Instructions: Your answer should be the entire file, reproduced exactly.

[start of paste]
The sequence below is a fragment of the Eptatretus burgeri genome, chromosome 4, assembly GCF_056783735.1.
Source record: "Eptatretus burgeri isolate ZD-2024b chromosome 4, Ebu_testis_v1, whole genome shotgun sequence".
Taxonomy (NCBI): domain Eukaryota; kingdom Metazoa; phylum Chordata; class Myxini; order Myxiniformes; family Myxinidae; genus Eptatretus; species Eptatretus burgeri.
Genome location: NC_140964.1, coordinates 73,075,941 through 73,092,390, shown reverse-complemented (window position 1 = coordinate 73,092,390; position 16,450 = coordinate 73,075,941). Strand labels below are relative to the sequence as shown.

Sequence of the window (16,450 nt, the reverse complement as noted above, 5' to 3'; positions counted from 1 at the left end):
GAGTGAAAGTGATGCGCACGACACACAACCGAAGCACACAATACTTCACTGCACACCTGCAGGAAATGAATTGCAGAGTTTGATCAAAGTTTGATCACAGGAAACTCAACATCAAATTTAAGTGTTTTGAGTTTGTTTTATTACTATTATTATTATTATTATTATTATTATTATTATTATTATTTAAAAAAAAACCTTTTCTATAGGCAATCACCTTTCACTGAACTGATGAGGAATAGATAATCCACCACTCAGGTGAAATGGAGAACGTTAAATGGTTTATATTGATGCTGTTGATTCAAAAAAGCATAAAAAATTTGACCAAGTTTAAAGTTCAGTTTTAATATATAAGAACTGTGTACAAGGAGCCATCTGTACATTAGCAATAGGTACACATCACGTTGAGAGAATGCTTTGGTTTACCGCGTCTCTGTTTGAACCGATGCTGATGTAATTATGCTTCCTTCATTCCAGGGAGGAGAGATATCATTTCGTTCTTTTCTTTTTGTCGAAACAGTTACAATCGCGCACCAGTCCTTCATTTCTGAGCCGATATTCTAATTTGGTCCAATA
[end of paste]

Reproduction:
The sequence below is a fragment of the Eptatretus burgeri genome, chromosome 4, assembly GCF_056783735.1.
Source record: "Eptatretus burgeri isolate ZD-2024b chromosome 4, Ebu_testis_v1, whole genome shotgun sequence".
Taxonomy (NCBI): domain Eukaryota; kingdom Metazoa; phylum Chordata; class Myxini; order Myxiniformes; family Myxinidae; genus Eptatretus; species Eptatretus burgeri.
Genome location: NC_140964.1, coordinates 73,075,941 through 73,092,390, shown reverse-complemented (window position 1 = coordinate 73,092,390; position 16,450 = coordinate 73,075,941). Strand labels below are relative to the sequence as shown.

Sequence of the window (16,450 nt, the reverse complement as noted above, 5' to 3'; positions counted from 1 at the left end):
GAGTGAAAGTGATGCGCACGACACACAACCGAAGCACACAATACTTCACTGCACACCTGCAGGAAATGAATTGCAGAGTTTGATCAAAGTTTGATCACAGGAAACTCAACATCAAATTTAAGTGTTTTGAGTTTGTTTTATTACTATTATTATTATTATTATTATTATTATTATTATTATTATTTAAAAAAAAACCTTTTCTATAGGCAATCACCTTTCACTGAACTGATGAGGAATAGATAATCCACCACTCAGGTGAAATGGAGAACGTTAAATGGTTTATATTGATGCTGTTGATTCAAAAAAGCATAAAAAATTTGACCAAGTTTAAAGTTCAGTTTTAATATATAAGAACTGTGTACAAGGAGCCATCTGTACATTAGCAATAGGTACACATCACGTTGAGAGAATGCTTTGGTTTACCGCGTCTCTGTTTGAACCGATGCTGATGTAATTATGCTTCCTTCATTCCAGGGAGGAGAGATATCATTTCGTTCTTTTCTTTTTGTCGAAACAGTTACAATCGCGCACCAGTCCTTCATTTCTGAGCCGATATTCTAATTTGGTCCAATA